Central America | Guatemala – Homecoming
After almost six weeks on the road, with no set plans before me, I was feeling anxious to get back home to Xela, Guatemala.
When I returned to Cancun from Cuba, I spent a few days there at a friendly hostel – meeeting other travelers, dancing till dawn and ringing in the New Year together. I had a lot of options before me, as far as my route back to Guatemala, but I was ready to get back quickly. So I decided to visit Tikal, in the northern region of Guatemala, called El Peten, and then head back to Xela.
After a night in a dumpy hostel in Chetumal, Mexico, I took a very long bus ride to Flores, a town that acts as an access spot for visitors to the Mayan ruins at Tikal. Although, one could imagine Flores being somewhat charming – it’s situated on a small island on Lago de Peten Itza, with narrow cobblestone streets – the large blow-up Tecate beer cans, and a seemingly constant barrage of fireworks and nauseatingly bad Latin pop music detracted from what otherwise might have been a quaint ambiance.
I spent the day at Tikal exploring the ruins. Actually, it’s more accurate to say that I spent most of the day trying to find a peaceful spot amongst the ruins. Having been lazy that morning, I took one of the later shuttles and arrived at the most crowded time in late morning. Hundreds of tourists had already descended on the various temples, with their screaming kids jumping around on ancient edifices like they were new rides at Disneyworld. I did find a spot on the top of a temple, where some quiet visitors rested, from which you could see for miles. The rainforest stretched out before you, with the tops of temples peaking their heads up through the brush. For most of the time, the only sounds were the birds chirping and the howler monkeys wailing.
The next day I left to visit Finca Ixobel, two hours south in Poptun. The farm is known as a retreat of sorts for travelers. It´s a really peaceful setting – a farm with gardens, a fresh spring-fed swimming pool, horses, dogs, two attack geese (not kidding, they started lunging towards me and batting at my ankles, and I literally ran away screaming) and a big cage with formally abused monkeys and scarlet macaws. The food was great too – all yummy organic stuff – huge portions, and an all you can eat dinner buffet, with lots of veggie options. I couldn´t completely enjoy all of this however, because I wound up with yet another bout of some kind of stomach ailment which kept me a little bed ridden and doomed to eat only bread and drink soda or water.
Before i got sick, I went on an interesting adventure. The finca organizes a river cave trek. You hike two hours to the cave and back- flat for the most part, until you enter the jungle-ish area with muddy, rocky, somewhat steep trails – I was pretty sweaty, wet, muddy and miserable for this part. the cave was pretty interesting – the mouth opens up at the bottom of the trail, and the entrance is framed by two huge, curved stalagtites. They look slippery and slimey, but are actually cool and hard to the touch. We spent the next two hours swimming and trekking through the river that runs through the cave. The guide lit candles and placed them along the walls as we went along. It was dark (obviously), so most of the time when I tried to look at the cave ceiling, it just looked like a cloudy, dark sky. After passing some small rapids and a waterfall, we came to a 15 foot cliff. I thought everyone was kidding when they said we could jump off it, or climb down the side. Of course, everyone else was going to jump and I was completely petrified. It brought back memories of those horrid swim lessons at the Y where I would stand at the deep end while my teacher treaded water encouraging me to jump, which I inevitably backed out of. Yhis time i did not back out – stood on the edge and jumped toward the spotlight on the water from the guide (so we would avoid the rock on the left of the spot) – for someone afraid of heights and ..um.. respectful of water, this was a cool moment for me. It´s nice to know I´ve managed to gain an ounce of bravery since I was a seven year old relegated to the “guppy” lane at the Y.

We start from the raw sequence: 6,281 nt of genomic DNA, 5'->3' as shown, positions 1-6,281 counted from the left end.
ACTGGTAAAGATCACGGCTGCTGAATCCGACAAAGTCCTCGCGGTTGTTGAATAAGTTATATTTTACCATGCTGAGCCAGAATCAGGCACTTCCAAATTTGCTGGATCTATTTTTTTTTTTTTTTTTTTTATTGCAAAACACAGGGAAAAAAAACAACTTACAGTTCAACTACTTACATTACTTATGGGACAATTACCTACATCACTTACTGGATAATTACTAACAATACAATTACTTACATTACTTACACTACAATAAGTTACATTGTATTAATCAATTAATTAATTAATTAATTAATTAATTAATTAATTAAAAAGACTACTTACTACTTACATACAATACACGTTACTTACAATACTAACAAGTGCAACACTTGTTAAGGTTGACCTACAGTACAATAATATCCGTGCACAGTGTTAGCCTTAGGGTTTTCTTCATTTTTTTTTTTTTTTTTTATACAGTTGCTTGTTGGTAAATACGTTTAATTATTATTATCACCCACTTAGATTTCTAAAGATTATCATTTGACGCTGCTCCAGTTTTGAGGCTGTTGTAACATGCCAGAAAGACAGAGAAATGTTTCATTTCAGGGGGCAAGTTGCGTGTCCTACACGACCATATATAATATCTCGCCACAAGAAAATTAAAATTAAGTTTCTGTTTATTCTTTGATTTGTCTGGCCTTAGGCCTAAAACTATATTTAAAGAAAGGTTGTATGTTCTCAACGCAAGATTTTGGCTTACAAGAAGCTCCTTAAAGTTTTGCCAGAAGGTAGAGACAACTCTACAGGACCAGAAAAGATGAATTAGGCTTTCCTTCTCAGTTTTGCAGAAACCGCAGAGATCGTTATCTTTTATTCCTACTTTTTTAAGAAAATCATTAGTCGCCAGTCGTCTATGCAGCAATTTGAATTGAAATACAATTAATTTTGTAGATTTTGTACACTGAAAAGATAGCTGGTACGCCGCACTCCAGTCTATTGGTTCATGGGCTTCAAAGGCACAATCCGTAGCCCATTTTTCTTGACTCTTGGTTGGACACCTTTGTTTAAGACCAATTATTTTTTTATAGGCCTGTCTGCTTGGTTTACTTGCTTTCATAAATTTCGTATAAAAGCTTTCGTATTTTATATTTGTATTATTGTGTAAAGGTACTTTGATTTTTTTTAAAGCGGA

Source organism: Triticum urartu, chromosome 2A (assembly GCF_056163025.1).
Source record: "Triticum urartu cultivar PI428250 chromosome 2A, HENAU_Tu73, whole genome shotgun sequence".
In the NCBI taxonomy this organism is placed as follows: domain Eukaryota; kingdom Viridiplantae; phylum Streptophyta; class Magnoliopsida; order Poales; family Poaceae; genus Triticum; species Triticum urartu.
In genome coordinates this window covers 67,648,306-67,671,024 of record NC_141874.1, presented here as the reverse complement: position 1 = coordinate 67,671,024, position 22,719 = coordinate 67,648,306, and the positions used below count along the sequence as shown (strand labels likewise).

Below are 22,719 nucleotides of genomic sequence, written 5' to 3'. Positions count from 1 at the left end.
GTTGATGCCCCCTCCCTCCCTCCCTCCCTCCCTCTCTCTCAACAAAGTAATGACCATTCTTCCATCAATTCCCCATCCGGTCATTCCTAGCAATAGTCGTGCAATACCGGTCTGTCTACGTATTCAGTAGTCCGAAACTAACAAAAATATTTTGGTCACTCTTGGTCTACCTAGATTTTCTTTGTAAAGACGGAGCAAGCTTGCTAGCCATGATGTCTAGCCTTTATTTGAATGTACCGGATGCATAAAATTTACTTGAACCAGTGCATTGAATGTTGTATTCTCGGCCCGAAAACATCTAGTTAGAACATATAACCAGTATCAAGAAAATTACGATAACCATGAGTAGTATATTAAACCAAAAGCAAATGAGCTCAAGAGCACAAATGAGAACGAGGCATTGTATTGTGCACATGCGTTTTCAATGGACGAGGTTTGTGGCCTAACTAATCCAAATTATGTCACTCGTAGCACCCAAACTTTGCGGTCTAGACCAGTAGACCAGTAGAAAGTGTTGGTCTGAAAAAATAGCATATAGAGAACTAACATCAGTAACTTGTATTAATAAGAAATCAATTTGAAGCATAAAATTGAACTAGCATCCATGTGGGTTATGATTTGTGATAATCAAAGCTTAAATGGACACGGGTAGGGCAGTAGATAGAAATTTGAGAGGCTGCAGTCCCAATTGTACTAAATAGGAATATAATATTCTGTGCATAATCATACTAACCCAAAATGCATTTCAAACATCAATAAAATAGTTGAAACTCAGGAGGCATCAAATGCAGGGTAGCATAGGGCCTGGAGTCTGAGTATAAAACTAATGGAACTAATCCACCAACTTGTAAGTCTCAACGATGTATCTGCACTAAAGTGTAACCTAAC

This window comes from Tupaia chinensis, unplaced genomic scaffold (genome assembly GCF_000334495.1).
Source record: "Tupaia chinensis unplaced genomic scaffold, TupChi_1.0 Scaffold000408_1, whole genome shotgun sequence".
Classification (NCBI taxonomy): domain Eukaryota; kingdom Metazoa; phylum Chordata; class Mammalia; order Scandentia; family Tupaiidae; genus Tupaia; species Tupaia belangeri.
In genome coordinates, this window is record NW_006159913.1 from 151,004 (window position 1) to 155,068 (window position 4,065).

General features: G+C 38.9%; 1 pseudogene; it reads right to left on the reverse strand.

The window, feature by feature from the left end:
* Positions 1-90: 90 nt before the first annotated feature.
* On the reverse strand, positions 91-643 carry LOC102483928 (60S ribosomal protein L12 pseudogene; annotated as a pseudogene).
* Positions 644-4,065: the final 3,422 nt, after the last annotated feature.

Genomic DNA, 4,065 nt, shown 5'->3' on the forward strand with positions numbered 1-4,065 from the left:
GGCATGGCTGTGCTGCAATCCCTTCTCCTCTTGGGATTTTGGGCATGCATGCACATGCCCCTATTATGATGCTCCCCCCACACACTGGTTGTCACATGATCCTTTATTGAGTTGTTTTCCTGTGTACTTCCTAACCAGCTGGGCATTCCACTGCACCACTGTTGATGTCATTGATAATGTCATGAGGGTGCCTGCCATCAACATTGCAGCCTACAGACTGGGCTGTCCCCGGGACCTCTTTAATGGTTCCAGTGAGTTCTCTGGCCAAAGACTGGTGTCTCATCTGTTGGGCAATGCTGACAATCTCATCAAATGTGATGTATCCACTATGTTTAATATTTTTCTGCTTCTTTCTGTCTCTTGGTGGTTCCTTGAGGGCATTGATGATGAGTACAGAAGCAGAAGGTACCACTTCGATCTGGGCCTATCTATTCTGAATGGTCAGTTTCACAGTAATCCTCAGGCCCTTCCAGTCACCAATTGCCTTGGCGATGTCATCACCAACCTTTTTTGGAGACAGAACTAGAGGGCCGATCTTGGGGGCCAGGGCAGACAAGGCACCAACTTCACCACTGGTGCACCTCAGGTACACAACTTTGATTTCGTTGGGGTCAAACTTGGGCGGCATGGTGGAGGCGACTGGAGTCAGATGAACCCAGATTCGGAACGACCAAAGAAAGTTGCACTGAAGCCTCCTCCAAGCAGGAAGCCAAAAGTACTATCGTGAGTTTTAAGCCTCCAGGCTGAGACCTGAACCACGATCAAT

So the cave was cool. The stalagtites were really beautiful, the candlelight made everything look kind of mystical and we got attacked by bats. (Ok-they were just flying around us, acting scary – which actually I enjoyed because I like bats.) When we emerged from the darkness of the cave, the color of the forest was so bright and astounding – so green and beautiful.
I headed back to Xela a day later after 10 more hours on two different buses. Received a wonderful warm homecoming at my language school and former host family.
So here I am until further notice. I’m busy trying to find a volunteer position somewhere in Guatemala where I can practice my Spanish. And I’m preparing for a visit from my college roomate this weekend, which I’m ecstatic about. All in all, it feels great to be back in Guatemala, and I know I want to stay here for a few more months before hitting the road again.